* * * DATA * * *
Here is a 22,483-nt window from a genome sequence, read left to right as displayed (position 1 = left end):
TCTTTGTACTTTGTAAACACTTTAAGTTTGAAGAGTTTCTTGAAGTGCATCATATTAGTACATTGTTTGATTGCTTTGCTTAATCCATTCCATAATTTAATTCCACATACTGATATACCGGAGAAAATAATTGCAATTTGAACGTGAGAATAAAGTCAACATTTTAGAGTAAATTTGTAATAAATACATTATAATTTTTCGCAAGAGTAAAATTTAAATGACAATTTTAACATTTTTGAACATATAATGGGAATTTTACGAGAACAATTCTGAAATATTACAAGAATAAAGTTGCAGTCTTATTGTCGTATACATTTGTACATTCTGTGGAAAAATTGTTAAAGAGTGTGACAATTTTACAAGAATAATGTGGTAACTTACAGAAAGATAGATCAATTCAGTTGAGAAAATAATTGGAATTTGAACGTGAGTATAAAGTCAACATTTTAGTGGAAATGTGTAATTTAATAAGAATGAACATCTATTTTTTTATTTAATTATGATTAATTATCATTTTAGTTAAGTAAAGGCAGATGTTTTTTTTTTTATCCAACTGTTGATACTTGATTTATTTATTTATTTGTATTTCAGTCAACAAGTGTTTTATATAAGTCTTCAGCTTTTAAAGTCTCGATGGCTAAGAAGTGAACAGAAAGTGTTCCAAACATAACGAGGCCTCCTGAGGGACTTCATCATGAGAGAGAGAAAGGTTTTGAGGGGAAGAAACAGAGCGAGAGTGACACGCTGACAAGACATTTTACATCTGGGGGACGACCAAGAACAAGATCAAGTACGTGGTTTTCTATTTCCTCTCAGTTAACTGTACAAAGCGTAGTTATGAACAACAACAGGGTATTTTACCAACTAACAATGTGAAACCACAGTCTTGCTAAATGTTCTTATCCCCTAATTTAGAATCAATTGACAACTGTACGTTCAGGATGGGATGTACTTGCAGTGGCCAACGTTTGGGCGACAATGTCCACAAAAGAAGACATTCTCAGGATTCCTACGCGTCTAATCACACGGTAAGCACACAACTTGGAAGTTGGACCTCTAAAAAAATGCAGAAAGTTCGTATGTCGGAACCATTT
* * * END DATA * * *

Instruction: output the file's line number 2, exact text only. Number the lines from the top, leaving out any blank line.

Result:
TCTTTGTACTTTGTAAACACTTTAAGTTTGAAGAGTTTCTTGAAGTGCATCATATTAGTACATTGTTTGATTGCTTTGCTTAATCCATTCCATAATTTAATTCCACATACTGATATACCGGAGAAAATAATTGCAATTTGAACGTGAGAATAAAGTCAACATTTTAGAGTAAATTTGTAATAAATACATTATAATTTTTCGCAAGAGTAAAATTTAAATGACAATTTTAACATTTTTGAACATATAATGGGAATTTTACGAGAACAATTCTGAAATATTACAAGAATAAAGTTGCAGTCTTATTGTCGTATACATTTGTACATTCTGTGGAAAAATTGTTAAAGAGTGTGACAATTTTACAAGAATAATGTGGTAACTTACAGAAAGATAGATCAATTCAGTTGAGAAAATAATTGGAATTTGAACGTGAGTATAAAGTCAACATTTTAGTGGAAATGTGTAATTTAATAAGAATGAACATCTATTTTTTTATTTAATTATGATTAATTATCATTTTAGTTAAGTAAAGGCAGATGTTTTTTTTTTTATCCAACTGTTGATACTTGATTTATTTATTTATTTGTATTTCAGTCAACAAGTGTTTTATATAAGTCTTCAGCTTTTAAAGTCTCGATGGCTAAGAAGTGAACAGAAAGTGTTCCAAACATAACGAGGCCTCCTGAGGGACTTCATCATGAGAGAGAGAAAGGTTTTGAGGGGAAGAAACAGAGCGAGAGTGACACGCTGACAAGACATTTTACATCTGGGGGACGACCAAGAACAAGATCAAGTACGTGGTTTTCTATTTCCTCTCAGTTAACTGTACAAAGCGTAGTTATGAACAACAACAGGGTATTTTACCAACTAACAATGTGAAACCACAGTCTTGCTAAATGTTCTTATCCCCTAATTTAGAATCAATTGACAACTGTACGTTCAGGATGGGATGTACTTGCAGTGGCCAACGTTTGGGCGACAATGTCCACAAAAGAAGACATTCTCAGGATTCCTACGCGTCTAATCACACGGTAAGCACACAACTTGGAAGTTGGACCTCTAAAAAAATGCAGAAAGTTCGTATGTCGGAACCATTT